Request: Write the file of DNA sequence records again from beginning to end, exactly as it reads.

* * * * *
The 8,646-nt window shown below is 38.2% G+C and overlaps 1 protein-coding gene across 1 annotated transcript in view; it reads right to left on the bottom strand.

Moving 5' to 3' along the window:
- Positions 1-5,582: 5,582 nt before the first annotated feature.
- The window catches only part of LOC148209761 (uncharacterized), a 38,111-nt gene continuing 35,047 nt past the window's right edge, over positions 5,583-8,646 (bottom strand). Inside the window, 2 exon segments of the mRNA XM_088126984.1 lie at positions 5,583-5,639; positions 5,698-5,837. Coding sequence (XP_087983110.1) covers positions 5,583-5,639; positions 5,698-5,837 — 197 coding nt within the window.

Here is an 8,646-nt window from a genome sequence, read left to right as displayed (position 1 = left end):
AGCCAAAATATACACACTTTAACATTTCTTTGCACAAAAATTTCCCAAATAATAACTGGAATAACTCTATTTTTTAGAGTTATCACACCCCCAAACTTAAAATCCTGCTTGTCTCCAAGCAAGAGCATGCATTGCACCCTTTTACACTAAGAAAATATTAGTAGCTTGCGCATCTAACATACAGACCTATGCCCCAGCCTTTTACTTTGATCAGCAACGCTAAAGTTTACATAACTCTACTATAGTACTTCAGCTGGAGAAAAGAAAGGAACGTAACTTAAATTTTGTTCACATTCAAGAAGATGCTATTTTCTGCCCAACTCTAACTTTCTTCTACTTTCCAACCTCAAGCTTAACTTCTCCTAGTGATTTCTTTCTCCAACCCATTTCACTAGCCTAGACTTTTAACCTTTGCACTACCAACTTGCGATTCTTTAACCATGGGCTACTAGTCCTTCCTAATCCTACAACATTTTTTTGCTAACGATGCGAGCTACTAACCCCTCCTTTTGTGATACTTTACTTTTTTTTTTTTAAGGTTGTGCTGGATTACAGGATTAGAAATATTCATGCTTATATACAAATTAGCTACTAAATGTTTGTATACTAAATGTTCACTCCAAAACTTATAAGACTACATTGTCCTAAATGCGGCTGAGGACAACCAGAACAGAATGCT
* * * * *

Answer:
The 8,646-nt window shown below is 38.2% G+C and overlaps 1 protein-coding gene across 1 annotated transcript in view; it reads right to left on the bottom strand.

Moving 5' to 3' along the window:
- Positions 1-5,582: 5,582 nt before the first annotated feature.
- The window catches only part of LOC148209761 (uncharacterized), a 38,111-nt gene continuing 35,047 nt past the window's right edge, over positions 5,583-8,646 (bottom strand). Inside the window, 2 exon segments of the mRNA XM_088126984.1 lie at positions 5,583-5,639; positions 5,698-5,837. Coding sequence (XP_087983110.1) covers positions 5,583-5,639; positions 5,698-5,837 — 197 coding nt within the window.

Here is an 8,646-nt window from a genome sequence, read left to right as displayed (position 1 = left end):
AGCCAAAATATACACACTTTAACATTTCTTTGCACAAAAATTTCCCAAATAATAACTGGAATAACTCTATTTTTTAGAGTTATCACACCCCCAAACTTAAAATCCTGCTTGTCTCCAAGCAAGAGCATGCATTGCACCCTTTTACACTAAGAAAATATTAGTAGCTTGCGCATCTAACATACAGACCTATGCCCCAGCCTTTTACTTTGATCAGCAACGCTAAAGTTTACATAACTCTACTATAGTACTTCAGCTGGAGAAAAGAAAGGAACGTAACTTAAATTTTGTTCACATTCAAGAAGATGCTATTTTCTGCCCAACTCTAACTTTCTTCTACTTTCCAACCTCAAGCTTAACTTCTCCTAGTGATTTCTTTCTCCAACCCATTTCACTAGCCTAGACTTTTAACCTTTGCACTACCAACTTGCGATTCTTTAACCATGGGCTACTAGTCCTTCCTAATCCTACAACATTTTTTTGCTAACGATGCGAGCTACTAACCCCTCCTTTTGTGATACTTTACTTTTTTTTTTTTAAGGTTGTGCTGGATTACAGGATTAGAAATATTCATGCTTATATACAAATTAGCTACTAAATGTTTGTATACTAAATGTTCACTCCAAAACTTATAAGACTACATTGTCCTAAATGCGGCTGAGGACAACCAGAACAGAATGCT